Slight increase in new rental units falls far short of rise in demand
Rental vacancy rates hit an unwelcome milestone in Toronto this year, according to annual data published by the Canada Mortgage and Housing Corporation (CMHC) November 28.
In the Toronto Census Metropolitan Area (CMA), vacancies in purpose-built apartments now stand at 1%, down from 1.3% a year ago, according to the federal housing agency’s yearly survey. And among the smaller number of condos that are rented out, vacancies have fallen from 1% a year ago to 0.7% this fall.
Across Ontario as a whole, purpose-built rental vacancies fell from 2.1% in fall 2016 to 1.6% this year, as increased demand far outstripped the 8,551-unit increase in new purpose-built apartments across the province.
The CMHC said that a strengthening Ontario economy, leading to increased new jobs and demand for rental housing among young employees was a key factor, along with higher mortgage costs leading renters to stay out of homeownership longer.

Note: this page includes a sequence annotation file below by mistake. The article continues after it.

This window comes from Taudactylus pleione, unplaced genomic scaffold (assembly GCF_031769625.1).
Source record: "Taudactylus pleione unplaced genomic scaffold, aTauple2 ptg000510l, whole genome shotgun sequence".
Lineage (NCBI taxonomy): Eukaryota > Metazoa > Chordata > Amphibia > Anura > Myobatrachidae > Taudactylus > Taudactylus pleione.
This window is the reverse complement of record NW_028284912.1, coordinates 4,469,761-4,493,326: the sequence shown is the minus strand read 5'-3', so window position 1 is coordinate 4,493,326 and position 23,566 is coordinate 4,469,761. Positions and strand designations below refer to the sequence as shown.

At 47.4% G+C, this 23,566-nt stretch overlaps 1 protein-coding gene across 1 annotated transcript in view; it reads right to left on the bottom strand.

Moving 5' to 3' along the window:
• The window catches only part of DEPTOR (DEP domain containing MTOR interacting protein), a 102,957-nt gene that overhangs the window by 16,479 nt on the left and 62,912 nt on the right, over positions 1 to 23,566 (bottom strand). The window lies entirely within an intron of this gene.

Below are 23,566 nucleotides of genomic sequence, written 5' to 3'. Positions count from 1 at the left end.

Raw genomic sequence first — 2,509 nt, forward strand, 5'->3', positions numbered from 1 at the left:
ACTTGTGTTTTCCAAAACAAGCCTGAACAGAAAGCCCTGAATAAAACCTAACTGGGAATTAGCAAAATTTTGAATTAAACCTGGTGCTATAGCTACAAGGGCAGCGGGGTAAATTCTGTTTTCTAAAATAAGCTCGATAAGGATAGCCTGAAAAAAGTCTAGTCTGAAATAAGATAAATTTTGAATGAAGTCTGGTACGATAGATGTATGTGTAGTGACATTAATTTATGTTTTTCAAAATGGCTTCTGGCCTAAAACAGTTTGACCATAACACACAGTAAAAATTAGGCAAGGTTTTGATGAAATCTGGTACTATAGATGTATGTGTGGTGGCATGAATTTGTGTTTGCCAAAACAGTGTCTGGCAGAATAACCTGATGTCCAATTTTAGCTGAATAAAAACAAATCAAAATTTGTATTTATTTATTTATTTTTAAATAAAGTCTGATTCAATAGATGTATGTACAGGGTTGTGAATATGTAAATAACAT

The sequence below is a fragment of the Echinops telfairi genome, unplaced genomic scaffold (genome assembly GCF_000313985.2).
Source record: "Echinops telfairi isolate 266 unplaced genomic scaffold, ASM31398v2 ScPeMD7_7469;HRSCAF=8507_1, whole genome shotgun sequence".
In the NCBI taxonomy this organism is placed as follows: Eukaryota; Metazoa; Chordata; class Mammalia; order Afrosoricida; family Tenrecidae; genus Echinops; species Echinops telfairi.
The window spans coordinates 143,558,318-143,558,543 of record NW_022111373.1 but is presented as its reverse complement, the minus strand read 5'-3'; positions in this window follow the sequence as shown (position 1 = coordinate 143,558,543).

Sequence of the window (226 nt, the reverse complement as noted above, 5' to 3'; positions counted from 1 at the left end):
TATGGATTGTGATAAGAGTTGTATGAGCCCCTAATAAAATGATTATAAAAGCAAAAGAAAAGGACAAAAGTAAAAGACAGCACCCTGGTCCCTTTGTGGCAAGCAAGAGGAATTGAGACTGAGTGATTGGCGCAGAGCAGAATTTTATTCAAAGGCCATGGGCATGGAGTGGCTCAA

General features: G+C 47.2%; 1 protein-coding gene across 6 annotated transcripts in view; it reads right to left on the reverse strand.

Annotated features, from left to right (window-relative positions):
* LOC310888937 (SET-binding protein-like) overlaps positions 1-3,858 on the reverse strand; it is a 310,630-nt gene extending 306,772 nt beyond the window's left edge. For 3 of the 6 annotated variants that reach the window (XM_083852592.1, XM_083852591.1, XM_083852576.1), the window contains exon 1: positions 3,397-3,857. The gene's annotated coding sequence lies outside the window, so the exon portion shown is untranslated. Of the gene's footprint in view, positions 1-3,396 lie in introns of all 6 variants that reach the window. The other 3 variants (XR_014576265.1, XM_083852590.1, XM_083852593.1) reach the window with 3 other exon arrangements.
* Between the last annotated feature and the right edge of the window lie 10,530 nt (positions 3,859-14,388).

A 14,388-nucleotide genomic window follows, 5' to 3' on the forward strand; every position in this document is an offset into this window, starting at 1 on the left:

The CMAs of Kingston, Thunder Bay and Hamilton saw even sharper declines in vacancy rates than Toronto, with Kingston’s rate dropping dramatically from 2.7% a year ago to 0.7% in 2017.
Unsurprisingly, average rents continued to increase faster than inflation – although not as fast as in Vancouver, even though vacancies have eased slightly in that CMA. The average rent for a one-bedroom apartment in Toronto CMA this fall is $1,194, up 4.4% from last year’s $1,132. In a rental condo, that figure rises to $1,803.
Across the whole of Ontario, the average rent for a one-bedroom purpose-built apartment is up 3.9% year over year to $1,144.